“this was not the first time I’d been face-to-face with my mother’s genitalia”



from the I Hate It When This Happens To Me Department:  
"I had become my mother’s official enema-giver"

Using my fingers, I felt along the wall to switch off the buzzing halo. I knelt once more to my task, and with the dripping sponge in hand, I hovered at the edge of my mother’s underwear.

I peeled down her old-fashioned panties. They came away in my hands, the elastic shot through on both legs. I had grown used to the smell of her by now, a sort of fecal-mothball combo, with a sprinkle here and there of talc.

In order to remove her underpants, I ripped them open, and her body jiggled just a bit. I thought of the bronze statues that artists cast to resemble people doing everyday things. A bronze golfer to meet you on the green. A bronze couple to share a bench with you in a city park. Two bronze children playing leapfrog in a field. It had become a cottage industry. Middle-Aged Woman Ripping Underpants off Dead Mother. It seemed perfect to me. One could commission it for a schoolyard, where students ran from the building after working all morning with numbers and words. They could climb on the two of us at recess or drown flies in the dew that pooled in my mother’s eyes.

And there it was, the hole that had given birth to me. The cleft that had compelled the mystery of my father’s love for forty years.

This was not the first time I’d been face-to-face with my mother’s genitalia. In the last decade, I had become my mother’s official enema-giver. She would lie down, in a position not dissimilar to the one she now held, and after massaging her thighs and reassuring her that it would not hurt, I would open her legs. Working quickly, I would execute the doctor’s orders and then descend the stairs alone, walking like a robot to the refrigerator, where I scarfed down leftover cubes of lime Jell-O and stared out the window into the backyard.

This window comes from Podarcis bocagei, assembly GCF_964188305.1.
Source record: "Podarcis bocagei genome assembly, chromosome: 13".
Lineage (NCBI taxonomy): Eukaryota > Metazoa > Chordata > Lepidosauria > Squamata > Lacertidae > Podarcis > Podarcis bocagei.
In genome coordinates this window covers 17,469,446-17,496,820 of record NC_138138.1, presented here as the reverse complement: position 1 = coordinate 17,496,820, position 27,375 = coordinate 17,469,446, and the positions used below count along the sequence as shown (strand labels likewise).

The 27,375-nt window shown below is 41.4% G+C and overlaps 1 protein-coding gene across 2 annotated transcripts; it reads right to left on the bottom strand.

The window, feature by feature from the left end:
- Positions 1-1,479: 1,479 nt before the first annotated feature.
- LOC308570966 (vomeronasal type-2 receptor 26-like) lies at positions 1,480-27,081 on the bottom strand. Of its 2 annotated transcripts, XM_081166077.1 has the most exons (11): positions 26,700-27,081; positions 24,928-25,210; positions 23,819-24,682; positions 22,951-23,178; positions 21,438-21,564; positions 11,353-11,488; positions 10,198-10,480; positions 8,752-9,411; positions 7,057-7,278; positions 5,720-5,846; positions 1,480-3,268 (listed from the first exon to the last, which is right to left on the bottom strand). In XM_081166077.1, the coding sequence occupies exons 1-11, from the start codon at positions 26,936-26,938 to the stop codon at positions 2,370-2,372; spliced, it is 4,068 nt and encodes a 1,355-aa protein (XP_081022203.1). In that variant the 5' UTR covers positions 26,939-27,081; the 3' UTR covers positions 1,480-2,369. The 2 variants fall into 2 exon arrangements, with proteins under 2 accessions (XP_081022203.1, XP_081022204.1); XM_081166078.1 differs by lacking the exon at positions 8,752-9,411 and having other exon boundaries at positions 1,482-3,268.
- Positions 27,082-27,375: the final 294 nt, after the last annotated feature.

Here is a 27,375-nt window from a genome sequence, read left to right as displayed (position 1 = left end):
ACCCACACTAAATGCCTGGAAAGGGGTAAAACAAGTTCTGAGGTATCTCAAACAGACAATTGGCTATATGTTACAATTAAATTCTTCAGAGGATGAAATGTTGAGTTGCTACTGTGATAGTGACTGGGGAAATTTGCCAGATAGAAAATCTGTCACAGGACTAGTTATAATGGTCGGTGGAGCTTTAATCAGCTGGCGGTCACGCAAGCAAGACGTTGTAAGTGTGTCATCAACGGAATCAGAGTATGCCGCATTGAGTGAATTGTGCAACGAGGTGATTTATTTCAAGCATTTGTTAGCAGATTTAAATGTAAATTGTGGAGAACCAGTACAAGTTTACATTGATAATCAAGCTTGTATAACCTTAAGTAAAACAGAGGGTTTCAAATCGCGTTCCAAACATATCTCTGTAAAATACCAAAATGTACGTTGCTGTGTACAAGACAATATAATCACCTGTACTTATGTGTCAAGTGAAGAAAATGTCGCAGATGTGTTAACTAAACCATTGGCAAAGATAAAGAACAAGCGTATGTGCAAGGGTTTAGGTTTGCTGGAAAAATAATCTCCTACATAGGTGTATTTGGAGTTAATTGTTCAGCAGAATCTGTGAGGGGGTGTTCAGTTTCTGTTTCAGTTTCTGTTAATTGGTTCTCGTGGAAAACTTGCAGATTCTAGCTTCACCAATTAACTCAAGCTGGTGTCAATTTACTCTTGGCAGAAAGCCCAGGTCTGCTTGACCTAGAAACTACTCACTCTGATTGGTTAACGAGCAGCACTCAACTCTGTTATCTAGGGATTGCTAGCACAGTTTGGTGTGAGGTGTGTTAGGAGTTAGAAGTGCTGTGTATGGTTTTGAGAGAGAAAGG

I placed the sponge back in the aqua-green sick bowl and rose from the floor. I drained the old water out and refilled it with fresh hot water, squirting in more soap. Then I took the kitchen scissors down from the magnetized knife rack above the sink and knelt again to my work.

The green night-light above the stove and the light of the moon coming through the window were my only companions. With the scissors, I sliced my mother’s skirt from hem to waist. I laid it open on either side of her. I began, ever so gently, to bathe her hips and belly, her thighs and the virtually hairless cleft. I dipped the cloth and sponge repeatedly into the scalding soapy water and stopped over and over again to change it, wishing for the bathtub in the work shed, for a place we could lie together, as if I were a child again and she was stepping in behind me in the tub.

Finally, when I had removed all evidence of her accident and retrieved a fresh sponge from where they were kept above the fridge, I unbuttoned my mother’s loose cotton shirt. I sliced away the straps of her old putty-colored bra. I squeezed out clean water from the sponge onto her breastbone.

Without the bra supporting it, my mother’s remaining breast had fallen so far to the side that her nipple almost grazed the floor. Her mastectomy scar, once a dark slash, was now barely a wrinkled whisper of flesh. “I know you suffered,” I said, and after kissing the fingertips of my hand, I traced them along her scar.

—from Alice Sebold‘s The Almost Moon (2007)